The AI shaking up earthquake research

An AI is now capable of accurately simulating earthquakes to help us understand the true impact of quakes around the world.

Its creation means that, for the first time ever, scientists can analyse all of the numerical values which come from an earthquake at once, saving huge amounts of time for researchers. Formerly, earthquake analysis needed to be conducted in parts, breaking observations to ground effects and then the urban area above.

The AI was developed by a team of scientists from the University of Tokyo to help improve earthquake analysis. Scientists from the university’s Civil Engineering and Information Technology Center coded and taught an AI to recognise different earthquake data patterns to make the construction of simulations much more efficient.

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This is because, sadly, earthquake analysis isn’t as straightforward as typing in a number, pressing ‘go’ and watching a simulation predict what’s going to happen. Earthquakes vary in power and ground density changes their impacts on an area too. Factor in the highly intricate and dense structural network of cities and once an earthquake hits, researchers are left with a cocktail of numbers to untangle.

This is where the Japanese team, led by professor Tsuyoshi Ichimura, have stepped in to overcome this problem. They’ve coded an AI to assist in breaking down the information to identify data trends.

Essentially, the AI is tasked with filtering data into different categories, noting mathematical structures rather than being asked to interpret them. In Ichimura’s paper he states that “the AI is only used to efficiently detect parts of the problem.” The main interpretation is then conducted using robust preconditioners, which are mathematical formula used to analyse the dataset effectively. Ichimura specifies that this method doesn’t improve the quality of the results, it simply shortens the time taken to find them.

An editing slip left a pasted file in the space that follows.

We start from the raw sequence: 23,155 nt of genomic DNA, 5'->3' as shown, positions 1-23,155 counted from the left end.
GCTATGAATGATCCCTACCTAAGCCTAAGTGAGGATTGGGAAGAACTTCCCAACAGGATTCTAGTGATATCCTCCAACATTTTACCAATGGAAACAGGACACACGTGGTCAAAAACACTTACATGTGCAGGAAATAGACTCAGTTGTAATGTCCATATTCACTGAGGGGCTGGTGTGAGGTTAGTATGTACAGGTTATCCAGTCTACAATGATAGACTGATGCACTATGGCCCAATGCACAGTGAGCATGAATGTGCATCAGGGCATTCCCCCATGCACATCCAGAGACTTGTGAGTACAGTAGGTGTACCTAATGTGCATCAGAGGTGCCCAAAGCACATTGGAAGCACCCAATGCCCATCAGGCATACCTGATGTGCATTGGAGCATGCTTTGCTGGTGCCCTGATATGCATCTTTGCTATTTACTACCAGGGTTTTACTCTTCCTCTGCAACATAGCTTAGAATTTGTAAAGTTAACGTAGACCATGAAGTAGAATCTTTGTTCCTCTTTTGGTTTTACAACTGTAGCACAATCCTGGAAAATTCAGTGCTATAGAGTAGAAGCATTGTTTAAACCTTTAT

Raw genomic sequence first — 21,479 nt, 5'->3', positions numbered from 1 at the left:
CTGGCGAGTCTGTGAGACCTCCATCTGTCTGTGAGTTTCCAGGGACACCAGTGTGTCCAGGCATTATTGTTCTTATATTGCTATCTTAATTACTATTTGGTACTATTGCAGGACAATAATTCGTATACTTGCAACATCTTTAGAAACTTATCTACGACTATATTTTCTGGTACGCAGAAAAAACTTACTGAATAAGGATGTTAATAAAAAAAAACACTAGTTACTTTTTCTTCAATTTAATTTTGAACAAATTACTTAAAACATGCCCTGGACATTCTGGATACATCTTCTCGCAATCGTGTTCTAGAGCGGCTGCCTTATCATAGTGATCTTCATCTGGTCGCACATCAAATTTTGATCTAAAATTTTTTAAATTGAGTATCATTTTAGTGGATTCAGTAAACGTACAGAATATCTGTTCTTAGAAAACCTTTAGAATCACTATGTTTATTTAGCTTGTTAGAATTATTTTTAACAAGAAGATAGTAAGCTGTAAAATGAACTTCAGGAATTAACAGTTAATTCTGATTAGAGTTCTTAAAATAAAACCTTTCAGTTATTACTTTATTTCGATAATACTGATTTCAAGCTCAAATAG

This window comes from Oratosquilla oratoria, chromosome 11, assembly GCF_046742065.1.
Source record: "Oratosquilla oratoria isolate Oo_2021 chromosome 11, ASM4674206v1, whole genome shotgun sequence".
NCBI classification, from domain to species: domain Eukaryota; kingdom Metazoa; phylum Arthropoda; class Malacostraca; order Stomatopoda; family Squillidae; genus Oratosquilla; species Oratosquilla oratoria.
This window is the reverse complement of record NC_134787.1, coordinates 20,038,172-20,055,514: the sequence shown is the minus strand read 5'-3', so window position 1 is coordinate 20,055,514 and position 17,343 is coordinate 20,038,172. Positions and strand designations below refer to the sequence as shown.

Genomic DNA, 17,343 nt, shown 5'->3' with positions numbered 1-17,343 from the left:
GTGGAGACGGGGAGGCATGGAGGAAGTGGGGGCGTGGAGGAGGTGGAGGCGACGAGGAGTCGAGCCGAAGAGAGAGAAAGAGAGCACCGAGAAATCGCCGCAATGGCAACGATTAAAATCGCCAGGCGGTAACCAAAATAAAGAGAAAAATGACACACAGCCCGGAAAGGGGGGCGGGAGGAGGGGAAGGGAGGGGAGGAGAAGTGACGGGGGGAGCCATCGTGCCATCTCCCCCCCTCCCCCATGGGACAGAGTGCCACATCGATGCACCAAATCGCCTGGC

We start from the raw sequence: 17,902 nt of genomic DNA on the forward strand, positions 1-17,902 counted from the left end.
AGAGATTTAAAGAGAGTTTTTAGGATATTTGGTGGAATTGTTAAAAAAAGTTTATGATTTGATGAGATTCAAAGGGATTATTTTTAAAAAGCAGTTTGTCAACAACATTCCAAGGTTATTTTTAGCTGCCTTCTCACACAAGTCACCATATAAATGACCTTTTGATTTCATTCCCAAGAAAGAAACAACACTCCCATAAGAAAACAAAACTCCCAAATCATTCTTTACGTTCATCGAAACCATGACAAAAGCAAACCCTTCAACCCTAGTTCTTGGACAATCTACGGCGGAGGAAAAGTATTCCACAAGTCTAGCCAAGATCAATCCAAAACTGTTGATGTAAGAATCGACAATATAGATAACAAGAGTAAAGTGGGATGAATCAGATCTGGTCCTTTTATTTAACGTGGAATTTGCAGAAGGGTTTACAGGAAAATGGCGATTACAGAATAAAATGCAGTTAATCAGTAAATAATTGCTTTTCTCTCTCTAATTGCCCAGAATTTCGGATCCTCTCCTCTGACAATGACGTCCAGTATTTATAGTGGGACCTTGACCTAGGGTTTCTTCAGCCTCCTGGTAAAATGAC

Because of this dual system, preconditioners no longer need to be as complex as before. Equally, by changing how the AI interprets the specified dataset, it doesn’t end up straining itself as much and thus is less likely to encounter errors.

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The team found success by exposing the AI to smaller data trends from less powerful earthquakes. They then taught it to recognise particular patterns within these trends. Once the AI had learned to recognise the different patterns in these smaller trends, it was used to review larger parts of bigger earthquakes. When the scientists then ran their program through the IBM Summit supercomputer, the fastest supercomputer on the planet, they were able to interpret earthquake data four times faster than any previous model.

Ichimura hopes his new code will “find its way into a new generation of physical simulators.” Meaning the AI could be used to help interpret the impact of other natural disasters on urban environments.

His confidence is understandable, as the computational demand for earthquakes in their entirety vastly exceeds most urban mathematical trends. Where these developments in AI might lead is yet to be tested, however with 70% of the world’s population living in cities by 2050, it’s definitely a nice to have.

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